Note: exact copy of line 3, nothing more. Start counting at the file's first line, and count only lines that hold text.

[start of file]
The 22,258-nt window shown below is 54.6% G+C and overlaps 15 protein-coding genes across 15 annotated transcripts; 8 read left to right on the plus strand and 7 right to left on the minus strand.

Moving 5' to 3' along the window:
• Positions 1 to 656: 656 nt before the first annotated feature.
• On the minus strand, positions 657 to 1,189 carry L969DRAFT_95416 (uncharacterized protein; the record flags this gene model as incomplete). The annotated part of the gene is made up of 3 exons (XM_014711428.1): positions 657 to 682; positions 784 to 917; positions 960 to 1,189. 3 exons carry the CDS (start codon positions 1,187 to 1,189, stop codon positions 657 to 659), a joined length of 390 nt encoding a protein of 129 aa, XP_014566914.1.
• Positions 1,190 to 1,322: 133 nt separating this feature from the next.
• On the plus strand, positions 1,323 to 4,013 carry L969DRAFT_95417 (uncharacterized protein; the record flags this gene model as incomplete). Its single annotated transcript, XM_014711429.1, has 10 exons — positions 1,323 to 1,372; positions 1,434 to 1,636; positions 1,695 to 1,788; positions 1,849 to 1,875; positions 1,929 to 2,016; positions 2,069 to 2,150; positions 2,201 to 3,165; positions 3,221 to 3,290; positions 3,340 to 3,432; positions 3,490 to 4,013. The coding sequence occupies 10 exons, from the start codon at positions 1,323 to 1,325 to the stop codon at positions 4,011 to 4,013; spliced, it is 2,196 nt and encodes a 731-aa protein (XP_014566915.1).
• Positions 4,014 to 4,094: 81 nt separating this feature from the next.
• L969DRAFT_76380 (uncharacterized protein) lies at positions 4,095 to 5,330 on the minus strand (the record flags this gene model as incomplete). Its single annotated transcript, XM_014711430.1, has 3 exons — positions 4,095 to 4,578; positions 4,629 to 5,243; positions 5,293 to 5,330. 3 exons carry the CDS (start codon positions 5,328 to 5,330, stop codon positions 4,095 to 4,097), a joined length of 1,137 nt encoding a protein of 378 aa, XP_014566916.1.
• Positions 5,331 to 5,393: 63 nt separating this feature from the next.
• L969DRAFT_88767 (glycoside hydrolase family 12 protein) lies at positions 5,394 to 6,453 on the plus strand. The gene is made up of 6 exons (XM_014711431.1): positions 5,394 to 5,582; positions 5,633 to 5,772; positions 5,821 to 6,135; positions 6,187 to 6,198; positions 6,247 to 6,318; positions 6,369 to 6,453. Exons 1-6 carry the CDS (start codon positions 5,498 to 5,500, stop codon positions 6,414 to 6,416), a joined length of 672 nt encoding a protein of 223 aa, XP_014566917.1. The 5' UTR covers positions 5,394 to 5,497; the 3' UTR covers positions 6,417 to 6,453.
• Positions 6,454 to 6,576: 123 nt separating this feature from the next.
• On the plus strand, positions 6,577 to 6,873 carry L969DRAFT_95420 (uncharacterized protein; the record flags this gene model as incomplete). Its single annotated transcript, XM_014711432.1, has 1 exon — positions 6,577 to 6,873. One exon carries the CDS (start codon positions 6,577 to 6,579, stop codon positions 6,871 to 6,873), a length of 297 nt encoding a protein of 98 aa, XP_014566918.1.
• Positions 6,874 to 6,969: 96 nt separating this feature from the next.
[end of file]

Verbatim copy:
• Positions 1 to 656: 656 nt before the first annotated feature.